While Jensen is not specifically mentioned in “Mania for Native Plants,” his “complicity” in the matter is implied. And in a follow-up article, Groening and Wolschke-Buhlman put him at the forefront of the discussion. He is not called a Nazi, but he is unfavorably compared to one; the authors suggest that “Jensen was more militant in his ideas about natural garden design that even his German colleague Alwin Seifert.” They cite his 1939 work Siftings, in which Jensen provides plenty of fodder to illustrate their point. Referring to non-natives in the garden, he says, “Freaks are freaks and often bastards– who wants a bastard in the garden, the out of door shrine of our home?” Other passages, while perhaps less incendiary, also promote a landscape that reinforces racial and cultural differences.

Since the original accusations, many more scholars have weighed in on the controversy. Some critics of Groening and Wolschke-Bulmahn have defended the use of native plants in general, while others have come to the specific defense of Jensen. Of those in the latter camp, a paper by Dave Egan and William Tischler entitled “Jens Jensen, Native Plants, and the Concept of Nordic Superiority,” is of particular interest. Published in Landscape Journal in 1999, it confronts some of Jensen’s more discomforting quotes head-on. For instance, the article contains a letter by Jensen in which he expresses the idea that “Latin” and “Oriental” cultures are inferior to “our [America’s] Germanic character.” Egan and Tischler do not defend such ideas, but they do contextualize them. They describe an America that was increasingly isolationist and xenophobic following World War I. Himself an immigrant, Jensen’s views were shaped by the political climate in America as well as the experiences of his youth. Educated in Danish folk schools and affected by the occupation of Prussian troops in Denmark, Jensen developed an appreciation for one’s homeland early in life. For him, there was a special bond between culture and nature, one he believed should be strengthened. And while his opinion of other cultures is unenlightened by today’s standards, Jensen publicly rejected the idea that America should put racial quotas on immigration. In his private letters, too, he denounced Hitlerism and expressed a hope for democracy and peace. Jensen’s nativist views were less about asserting cultural superiority than they were about reconnecting people to their landscape in the face of rapid modernization and homogenization. Other scholars, such as University of Michigan’s Robert Grese, describe projects like the Edsel and Eleanor Ford estate, in which Jensen granted the clients’ request for non-native species. Jensen was willing to use them around the home and in “special gardens,” a fact that runs counter to claims of garden “militarism.”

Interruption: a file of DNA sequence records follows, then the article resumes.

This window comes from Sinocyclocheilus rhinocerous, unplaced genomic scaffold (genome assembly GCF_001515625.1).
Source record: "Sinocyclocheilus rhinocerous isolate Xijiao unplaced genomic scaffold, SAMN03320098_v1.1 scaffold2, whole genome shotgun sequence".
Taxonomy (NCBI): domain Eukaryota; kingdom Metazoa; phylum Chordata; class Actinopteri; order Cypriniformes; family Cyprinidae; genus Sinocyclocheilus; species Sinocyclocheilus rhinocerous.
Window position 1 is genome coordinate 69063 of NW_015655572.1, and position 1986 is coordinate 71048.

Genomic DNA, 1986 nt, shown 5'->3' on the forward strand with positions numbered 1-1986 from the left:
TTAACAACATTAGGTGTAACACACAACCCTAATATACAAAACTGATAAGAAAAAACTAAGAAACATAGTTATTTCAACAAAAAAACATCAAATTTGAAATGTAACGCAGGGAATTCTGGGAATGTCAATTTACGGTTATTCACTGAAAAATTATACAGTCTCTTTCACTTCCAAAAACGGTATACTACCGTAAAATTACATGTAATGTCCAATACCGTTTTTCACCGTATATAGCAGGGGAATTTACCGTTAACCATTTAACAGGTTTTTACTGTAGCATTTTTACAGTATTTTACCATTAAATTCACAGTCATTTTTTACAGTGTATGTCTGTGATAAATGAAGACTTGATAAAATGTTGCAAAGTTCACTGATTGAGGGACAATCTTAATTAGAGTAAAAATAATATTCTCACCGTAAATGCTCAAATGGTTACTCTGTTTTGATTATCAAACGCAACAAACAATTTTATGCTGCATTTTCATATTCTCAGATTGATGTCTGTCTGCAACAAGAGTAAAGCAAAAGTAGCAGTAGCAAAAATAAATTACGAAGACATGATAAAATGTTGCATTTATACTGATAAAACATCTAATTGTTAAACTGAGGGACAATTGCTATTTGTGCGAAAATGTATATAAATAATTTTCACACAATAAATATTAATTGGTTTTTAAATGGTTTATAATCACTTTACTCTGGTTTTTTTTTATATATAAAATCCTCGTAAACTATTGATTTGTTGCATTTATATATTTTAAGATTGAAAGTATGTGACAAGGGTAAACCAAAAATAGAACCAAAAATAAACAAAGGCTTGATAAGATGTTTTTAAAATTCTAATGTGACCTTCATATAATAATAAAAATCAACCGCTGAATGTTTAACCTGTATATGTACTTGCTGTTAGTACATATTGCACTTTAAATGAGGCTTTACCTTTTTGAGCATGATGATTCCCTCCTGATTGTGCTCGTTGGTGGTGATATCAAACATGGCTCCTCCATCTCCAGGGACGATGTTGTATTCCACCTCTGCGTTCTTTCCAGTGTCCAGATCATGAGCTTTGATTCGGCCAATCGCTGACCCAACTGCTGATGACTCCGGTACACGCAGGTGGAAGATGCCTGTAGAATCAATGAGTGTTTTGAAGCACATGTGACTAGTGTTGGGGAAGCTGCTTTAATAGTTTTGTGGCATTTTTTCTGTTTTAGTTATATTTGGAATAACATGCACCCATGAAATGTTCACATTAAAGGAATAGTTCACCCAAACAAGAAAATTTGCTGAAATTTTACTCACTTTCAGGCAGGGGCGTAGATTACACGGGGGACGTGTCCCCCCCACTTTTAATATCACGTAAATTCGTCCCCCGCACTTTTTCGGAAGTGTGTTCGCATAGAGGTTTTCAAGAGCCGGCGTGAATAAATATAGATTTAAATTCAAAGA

Today the debate over natives continues. Most ecological designers would suggest that exotics should be reserved for specimen plantings. They would argue that in doing so, they are not imposing the values of a dominant culture; to the contrary, they are protecting a place’s biodiversity, particularly from overly aggressive invasive species. They are also trying to limit the amount of fertilizer, water, and other resources used on non-natives. Yet, in the face of these environmental truths, Groening and Wolschke-Bulmahn’s paper raises valid concerns about using science as a justification for cultural biases.

References

*Egan, Dave, and William H. Tishler. "Jens Jensen, Native Plants, and the Concept of Nordic Superiority." Landscape Journal 18.1 (1999): 11-29.
*Grese, Robert E., "Jens Jensen: Maker of Natural Parks and Gardens", Johns Hopkins University Press, Baltimore, 1998
*Groening, Gert and Joachim Wolschke-Bulmahn. "Response: If the Shoe Fits, Wear it!" Landscape Journal 13.1 (1994): 62-3.
*Groening, Gert, and Joachim Wolschke-Bulmahn. "Some Notes on the Mania for Native Plants in Germany." Landscape Journal 11.2 (1992): 116-26.
* Sorvig, Kim. "Natives and Nazis: An Imaginary Conspiracy in Ecological Design, Commentary on G. Groening and J. Wolschke-Bulmahn's "Some Notes on the Mania for Native Plants in Germany"." Landscape Journal 13.1 (1994): 58-61.
*Telfer, Sid, "The Jens Jensen I Knew"

External links

* [http://www.jensjensen.org/index.html Jens Jensen Project]
* [http://chicagowildernessmag.org/issues/spring2001/jensjensen.html Chicago Wilderness Magazine: Jens Jensen]
* [http://www.newton.dep.anl.gov/natbltn/600-699/nb608.htm Forest Preserve District: Jens Jensen]
* [http://www.theclearing.org/index.php The Clearing]
* [http://swan.mls.lib.il.us/search/X?SEARCH=jens%20jensen&SORT=D&m=n Landscape drawings in the Suzette Morton Davidson Special Collections of the Sterling Morton Library]
* [http://www.nps.gov/history/nr/twhp/wwwlps/lessons/81columbus/81columbus.htm "Chicago's Columbus Park:The Prairie Idealized"," a National Park Service Teaching with Historic Places (TwHP) lesson plan]